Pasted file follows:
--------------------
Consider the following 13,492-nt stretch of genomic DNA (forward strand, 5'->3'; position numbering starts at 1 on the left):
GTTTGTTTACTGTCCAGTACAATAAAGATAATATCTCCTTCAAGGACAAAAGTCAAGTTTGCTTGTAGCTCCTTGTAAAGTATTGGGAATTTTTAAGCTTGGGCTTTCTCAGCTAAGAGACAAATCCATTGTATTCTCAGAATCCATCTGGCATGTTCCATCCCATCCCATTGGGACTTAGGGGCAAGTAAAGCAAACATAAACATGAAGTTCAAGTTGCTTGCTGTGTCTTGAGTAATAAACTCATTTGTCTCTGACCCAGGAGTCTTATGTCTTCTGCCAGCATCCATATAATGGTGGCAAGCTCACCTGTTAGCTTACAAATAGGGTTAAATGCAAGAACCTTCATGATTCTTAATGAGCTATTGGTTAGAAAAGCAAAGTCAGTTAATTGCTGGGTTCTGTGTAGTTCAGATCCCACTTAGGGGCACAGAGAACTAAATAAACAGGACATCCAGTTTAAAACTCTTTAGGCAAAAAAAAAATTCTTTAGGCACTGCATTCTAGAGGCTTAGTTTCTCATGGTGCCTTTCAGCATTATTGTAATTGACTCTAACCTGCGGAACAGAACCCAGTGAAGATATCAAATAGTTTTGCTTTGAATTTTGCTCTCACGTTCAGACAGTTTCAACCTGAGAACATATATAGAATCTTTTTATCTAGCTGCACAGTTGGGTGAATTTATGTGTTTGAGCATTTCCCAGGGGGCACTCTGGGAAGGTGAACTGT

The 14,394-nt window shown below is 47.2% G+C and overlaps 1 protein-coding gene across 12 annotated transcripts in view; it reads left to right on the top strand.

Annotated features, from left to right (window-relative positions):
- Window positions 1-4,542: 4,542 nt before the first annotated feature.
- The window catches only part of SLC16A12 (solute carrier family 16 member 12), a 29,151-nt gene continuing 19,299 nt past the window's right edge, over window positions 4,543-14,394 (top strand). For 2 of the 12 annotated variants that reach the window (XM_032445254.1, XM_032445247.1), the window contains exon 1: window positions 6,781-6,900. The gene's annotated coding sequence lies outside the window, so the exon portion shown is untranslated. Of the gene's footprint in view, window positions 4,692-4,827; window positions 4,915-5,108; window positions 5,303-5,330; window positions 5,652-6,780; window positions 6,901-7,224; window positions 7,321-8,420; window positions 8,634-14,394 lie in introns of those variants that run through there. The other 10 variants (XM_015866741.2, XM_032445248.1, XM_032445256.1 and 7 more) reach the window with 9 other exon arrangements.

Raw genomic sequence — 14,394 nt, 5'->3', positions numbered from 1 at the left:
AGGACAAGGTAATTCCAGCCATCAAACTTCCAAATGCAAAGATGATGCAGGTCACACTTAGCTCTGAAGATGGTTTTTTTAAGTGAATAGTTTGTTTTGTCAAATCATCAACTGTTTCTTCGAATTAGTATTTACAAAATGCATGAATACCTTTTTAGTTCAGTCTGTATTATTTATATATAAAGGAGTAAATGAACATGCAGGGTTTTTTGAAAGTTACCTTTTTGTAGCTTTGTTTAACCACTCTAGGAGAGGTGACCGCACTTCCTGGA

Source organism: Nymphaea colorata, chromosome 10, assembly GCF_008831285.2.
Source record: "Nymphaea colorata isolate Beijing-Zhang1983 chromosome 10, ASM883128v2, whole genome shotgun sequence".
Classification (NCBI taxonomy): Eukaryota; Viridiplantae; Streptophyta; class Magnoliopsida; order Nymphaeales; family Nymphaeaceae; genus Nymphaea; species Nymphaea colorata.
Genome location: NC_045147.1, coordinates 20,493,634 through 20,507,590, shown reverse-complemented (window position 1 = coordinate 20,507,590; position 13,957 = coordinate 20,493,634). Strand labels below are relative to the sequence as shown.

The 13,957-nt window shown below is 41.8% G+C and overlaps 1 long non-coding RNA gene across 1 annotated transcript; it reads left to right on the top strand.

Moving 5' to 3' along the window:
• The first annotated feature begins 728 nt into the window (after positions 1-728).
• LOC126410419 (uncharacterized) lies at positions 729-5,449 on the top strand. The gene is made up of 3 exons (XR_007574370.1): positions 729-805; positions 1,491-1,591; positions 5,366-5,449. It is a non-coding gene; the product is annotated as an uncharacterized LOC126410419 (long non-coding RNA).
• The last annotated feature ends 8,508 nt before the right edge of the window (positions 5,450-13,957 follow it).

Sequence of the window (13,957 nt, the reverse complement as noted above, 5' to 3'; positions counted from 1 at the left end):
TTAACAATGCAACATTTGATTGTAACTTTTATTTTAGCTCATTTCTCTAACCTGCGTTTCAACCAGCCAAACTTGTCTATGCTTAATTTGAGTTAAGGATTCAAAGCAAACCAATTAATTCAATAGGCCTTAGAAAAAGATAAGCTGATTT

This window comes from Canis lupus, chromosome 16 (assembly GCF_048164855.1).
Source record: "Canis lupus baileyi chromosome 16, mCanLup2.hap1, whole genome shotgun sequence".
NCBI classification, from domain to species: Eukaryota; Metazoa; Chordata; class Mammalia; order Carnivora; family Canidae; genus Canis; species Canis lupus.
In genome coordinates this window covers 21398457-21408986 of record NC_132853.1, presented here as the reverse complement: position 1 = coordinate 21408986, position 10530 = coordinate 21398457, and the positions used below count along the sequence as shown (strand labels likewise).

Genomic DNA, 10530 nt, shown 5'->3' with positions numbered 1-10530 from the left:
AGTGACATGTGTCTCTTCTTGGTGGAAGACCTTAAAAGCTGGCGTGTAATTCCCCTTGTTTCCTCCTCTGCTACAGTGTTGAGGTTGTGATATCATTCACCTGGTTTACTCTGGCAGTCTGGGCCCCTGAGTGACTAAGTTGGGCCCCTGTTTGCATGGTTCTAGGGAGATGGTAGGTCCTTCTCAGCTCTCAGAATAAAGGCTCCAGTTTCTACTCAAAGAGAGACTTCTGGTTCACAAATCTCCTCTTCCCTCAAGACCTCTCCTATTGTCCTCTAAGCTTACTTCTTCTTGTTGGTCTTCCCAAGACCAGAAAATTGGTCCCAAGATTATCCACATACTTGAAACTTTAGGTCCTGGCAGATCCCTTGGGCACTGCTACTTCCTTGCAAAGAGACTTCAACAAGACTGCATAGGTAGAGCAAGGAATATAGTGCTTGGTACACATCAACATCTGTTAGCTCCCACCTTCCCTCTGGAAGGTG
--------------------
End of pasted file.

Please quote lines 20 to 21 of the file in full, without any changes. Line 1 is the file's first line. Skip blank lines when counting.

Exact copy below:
This window comes from Canis lupus, chromosome 16 (assembly GCF_048164855.1).
Source record: "Canis lupus baileyi chromosome 16, mCanLup2.hap1, whole genome shotgun sequence".